To keep the energy from being too high in a fine-dining setting, the designers added several elements. These include high booth backs “to absorb some of the visual and audible energy in the space,” says Swallow; soft and textural upholstery, which offers a comfortable place to settle into the experience; white columns, kitchen and ceiling, which help counter the bolder, more expressive elements in the space; and wood flooring in the dining area, which is “a grounded and warm flooring finish to counter the graphic marble tile in the adjacent entry and bar area,” she adds.

Sinema Restaurant & Bar

Nashville, Tenn.

Sinema Restaurant and BarImage of Sinema courtesy of MA2LA

Sinema Restaurant & Bar in Nashville recreates the spirit of the art deco era. Housed in the historical Melrose Theater that opened in 1942, its new design was inspired by the building, a mix of original elements and brand-new custom design.

At first, the building “was the cell of an old theater,” says Kathy Anderson, principal of Anderson Design Studio, Nashville. However, there were intact parts that she could keep — amber gold mirrors in the lobby and some art deco handrails going up the curved stair from that lobby.

“The building really guided us and it was about keeping it luxurious,” Anderson says. She restored the staircase and brought it up to code, keeping the exposed brick wall in the main-level dining room. “We left the brick because you can feel the remains or the history of the old structure,” she adds.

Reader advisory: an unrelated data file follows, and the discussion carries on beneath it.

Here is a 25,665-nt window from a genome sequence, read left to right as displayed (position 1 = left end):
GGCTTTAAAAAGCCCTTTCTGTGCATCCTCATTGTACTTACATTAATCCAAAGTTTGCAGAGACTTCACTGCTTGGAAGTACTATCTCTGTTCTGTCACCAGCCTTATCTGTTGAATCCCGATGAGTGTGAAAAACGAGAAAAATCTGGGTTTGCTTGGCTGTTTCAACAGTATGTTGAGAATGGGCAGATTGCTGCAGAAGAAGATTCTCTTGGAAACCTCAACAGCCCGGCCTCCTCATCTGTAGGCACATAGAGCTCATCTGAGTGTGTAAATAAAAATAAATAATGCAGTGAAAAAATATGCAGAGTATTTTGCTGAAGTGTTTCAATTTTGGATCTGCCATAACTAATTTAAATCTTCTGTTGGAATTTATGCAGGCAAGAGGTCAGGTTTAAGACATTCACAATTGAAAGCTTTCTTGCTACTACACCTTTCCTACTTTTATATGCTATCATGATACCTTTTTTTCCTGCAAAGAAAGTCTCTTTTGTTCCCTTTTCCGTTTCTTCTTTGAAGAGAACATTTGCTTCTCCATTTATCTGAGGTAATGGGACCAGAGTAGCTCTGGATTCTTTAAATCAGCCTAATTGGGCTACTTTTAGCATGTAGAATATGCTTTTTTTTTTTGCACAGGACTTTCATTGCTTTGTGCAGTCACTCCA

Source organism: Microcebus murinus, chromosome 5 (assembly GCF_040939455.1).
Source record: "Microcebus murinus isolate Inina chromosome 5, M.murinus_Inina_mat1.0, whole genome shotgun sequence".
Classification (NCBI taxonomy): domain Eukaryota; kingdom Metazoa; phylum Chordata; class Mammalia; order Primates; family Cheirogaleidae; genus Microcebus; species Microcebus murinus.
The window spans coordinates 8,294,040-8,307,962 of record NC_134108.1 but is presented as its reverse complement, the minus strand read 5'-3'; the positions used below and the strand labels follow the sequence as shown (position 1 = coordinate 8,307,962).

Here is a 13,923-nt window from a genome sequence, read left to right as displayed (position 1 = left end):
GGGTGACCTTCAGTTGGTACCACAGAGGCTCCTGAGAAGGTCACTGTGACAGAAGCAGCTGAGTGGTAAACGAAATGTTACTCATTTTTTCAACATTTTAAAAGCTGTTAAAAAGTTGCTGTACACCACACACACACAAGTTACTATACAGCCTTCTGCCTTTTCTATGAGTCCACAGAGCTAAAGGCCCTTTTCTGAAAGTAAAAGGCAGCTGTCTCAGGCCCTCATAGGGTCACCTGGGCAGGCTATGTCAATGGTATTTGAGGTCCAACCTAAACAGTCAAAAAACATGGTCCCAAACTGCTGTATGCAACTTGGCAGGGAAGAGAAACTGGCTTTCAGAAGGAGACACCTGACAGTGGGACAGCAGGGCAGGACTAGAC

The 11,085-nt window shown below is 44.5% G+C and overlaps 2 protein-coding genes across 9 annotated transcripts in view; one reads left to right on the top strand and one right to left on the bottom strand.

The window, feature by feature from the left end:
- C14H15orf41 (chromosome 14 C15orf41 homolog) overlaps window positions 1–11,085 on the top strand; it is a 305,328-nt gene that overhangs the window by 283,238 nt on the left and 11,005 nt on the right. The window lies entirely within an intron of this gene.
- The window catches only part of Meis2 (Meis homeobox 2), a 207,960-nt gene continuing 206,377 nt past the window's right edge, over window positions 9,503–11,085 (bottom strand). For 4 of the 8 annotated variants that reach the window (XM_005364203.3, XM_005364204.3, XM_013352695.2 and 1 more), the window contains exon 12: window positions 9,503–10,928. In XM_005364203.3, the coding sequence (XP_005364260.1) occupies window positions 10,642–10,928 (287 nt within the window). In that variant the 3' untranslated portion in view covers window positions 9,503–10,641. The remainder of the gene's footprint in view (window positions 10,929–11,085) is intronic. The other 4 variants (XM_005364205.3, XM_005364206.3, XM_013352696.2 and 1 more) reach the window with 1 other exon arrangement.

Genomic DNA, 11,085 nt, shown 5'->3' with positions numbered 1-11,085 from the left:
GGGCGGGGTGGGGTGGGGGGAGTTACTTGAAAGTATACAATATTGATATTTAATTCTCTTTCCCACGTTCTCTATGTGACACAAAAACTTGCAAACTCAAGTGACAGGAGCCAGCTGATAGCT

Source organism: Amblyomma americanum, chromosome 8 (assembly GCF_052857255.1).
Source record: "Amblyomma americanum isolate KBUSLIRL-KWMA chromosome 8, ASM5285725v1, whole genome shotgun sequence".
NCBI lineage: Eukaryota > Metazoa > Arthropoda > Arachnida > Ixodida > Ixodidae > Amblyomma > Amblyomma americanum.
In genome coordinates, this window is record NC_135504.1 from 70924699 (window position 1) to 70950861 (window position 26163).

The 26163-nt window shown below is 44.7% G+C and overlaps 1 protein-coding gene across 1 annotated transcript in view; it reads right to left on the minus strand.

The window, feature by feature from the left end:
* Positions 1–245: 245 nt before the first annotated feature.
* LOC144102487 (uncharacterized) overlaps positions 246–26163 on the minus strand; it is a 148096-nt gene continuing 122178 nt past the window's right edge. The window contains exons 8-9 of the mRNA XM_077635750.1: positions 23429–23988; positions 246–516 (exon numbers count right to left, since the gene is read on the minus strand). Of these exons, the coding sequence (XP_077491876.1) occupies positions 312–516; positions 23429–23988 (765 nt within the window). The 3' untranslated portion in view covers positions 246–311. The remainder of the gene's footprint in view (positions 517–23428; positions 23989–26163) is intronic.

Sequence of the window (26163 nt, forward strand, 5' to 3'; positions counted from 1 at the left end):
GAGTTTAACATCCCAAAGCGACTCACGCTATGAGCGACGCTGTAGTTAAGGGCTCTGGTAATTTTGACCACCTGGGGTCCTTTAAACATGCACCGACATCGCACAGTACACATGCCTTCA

Many elements were custom designed. Anderson sourced the aged brass 1940s sconces with a special finish; she also sourced three large brass Marset Discoco pendant contemporary gold light fixtures that hang over three round green velvet booths. “They have more of a 1960s look, but it’s timeless and creates beautiful, sexy light at the circular booths,” she says.

The stairway railing was also custom made. “We were influenced by the design of the original handrail that was still existing, but the height was way too low and the opening too large to meet current codes. We stayed with the curved lines and also gave it an old brass finish,” Anderson says. “We weren’t trying to restore in the deco period; we were trying to give a nod to the glamour and the beautiful lines of deco but not afraid to put in some modern fixtures that are obviously deco inspired.”

Anderson also included movie images from the period. Over the lobby hangs an enormous movie screen, more than 12 feet wide, where black-and-white movies from 1930 to 1960 play. Black-and-white movie photographs bedeck the downstairs walls, bringing in a Hollywood vibe. Upstairs, in the lounge, color movie photos bring a more modern feel.

Fabric and color are very important. A deep purple carpet stair runner reaches from the lobby to the second floor. A wall covering that resembles peacock feathers, and is very deco inspired, papers the wall from the lobby to upstairs.